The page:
October 22, 2014//
Meet Melissa Wallace. The Texas Supreme Court recently chose her to serve on a state advisory board responsible for facilitating equal language access in the courtroom for people who speak limited English.
...whether you are in the realm of justice or health care, you are present with people [when] important decisions are being made about their lives.”
– Melissa Wallace
The assistant professor in the Department of Modern Languages and Literatures will sit on the newly created Licensed Court Interpreter Advisory Board of the Judicial Branch Certification Commission.
A Wisconsin native, Wallace served in a similar capacity when the state's chief justice appointed her to fill a vacancy. For the last 10 years, Wallace has been providing oral interpreting services for people who speak limited English in the courtroom as well as in medical and social services settings.
According to Wallace, the Department of Justice is insisting that more states find ways that allow for people who speak limited English to have equal access in the courtroom.
"Texas created this advisory committee because they want legislators to be in a position to make conscientious and knowledgeable decisions about language access in its courts," said Wallace.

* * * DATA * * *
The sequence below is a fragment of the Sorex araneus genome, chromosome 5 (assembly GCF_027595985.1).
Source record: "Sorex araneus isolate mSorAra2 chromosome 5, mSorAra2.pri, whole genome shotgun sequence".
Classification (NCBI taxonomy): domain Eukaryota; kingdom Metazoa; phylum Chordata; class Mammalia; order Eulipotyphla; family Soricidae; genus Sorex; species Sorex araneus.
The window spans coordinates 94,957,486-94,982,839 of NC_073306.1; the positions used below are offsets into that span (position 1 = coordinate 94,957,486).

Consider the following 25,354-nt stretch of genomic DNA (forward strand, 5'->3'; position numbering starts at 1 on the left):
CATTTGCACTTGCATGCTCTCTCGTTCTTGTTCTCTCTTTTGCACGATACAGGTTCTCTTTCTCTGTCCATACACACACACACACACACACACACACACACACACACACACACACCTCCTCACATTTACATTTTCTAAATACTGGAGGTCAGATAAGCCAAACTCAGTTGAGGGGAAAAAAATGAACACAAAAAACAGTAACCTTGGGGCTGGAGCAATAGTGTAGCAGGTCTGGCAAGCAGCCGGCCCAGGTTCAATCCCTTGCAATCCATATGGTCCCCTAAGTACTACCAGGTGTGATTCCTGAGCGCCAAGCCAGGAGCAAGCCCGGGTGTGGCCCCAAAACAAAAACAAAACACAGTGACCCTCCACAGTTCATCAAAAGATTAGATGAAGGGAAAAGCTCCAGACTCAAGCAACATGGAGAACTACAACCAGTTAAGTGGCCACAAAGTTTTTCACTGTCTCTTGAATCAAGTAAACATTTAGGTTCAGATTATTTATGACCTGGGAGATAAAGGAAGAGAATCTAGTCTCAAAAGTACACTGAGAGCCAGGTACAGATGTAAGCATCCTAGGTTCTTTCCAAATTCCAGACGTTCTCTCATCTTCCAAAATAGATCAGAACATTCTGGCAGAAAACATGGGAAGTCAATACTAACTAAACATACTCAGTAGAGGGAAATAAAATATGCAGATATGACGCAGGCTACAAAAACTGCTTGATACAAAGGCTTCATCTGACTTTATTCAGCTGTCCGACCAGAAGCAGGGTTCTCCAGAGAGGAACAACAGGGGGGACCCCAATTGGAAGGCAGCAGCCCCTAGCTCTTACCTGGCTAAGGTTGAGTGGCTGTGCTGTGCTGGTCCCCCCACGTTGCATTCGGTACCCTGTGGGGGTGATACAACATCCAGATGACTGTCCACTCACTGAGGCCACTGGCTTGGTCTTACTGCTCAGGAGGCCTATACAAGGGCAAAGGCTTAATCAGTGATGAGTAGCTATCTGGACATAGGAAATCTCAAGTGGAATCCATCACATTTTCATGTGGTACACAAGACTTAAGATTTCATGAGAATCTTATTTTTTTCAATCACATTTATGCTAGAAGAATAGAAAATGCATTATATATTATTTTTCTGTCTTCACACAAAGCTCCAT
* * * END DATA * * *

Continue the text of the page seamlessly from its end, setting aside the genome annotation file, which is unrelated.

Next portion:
Wallace was introduced to the profession when she was working as a freelance translator in the advertising sector in Spain while doing her doctorate in translation in interpreting. She enjoyed the field so much, when we she returned to the U.S., she combined full-time teaching with as much court interpreting work as she could.
"I think it is such an important profession because whether you are in the realm of justice or health care, you are present with people in really intimate and critical moments where important decisions are being made about their lives," said Wallace.
Wallace came to UTSA to direct the Graduate Certificate in Spanish Translation and Interpreting Studies program. Currently 16 students are enrolled in the program, the only one of its kind offered at a university in the region. In the spring, UTSA will offer a new graduate seminar on legal translation and interpreting.
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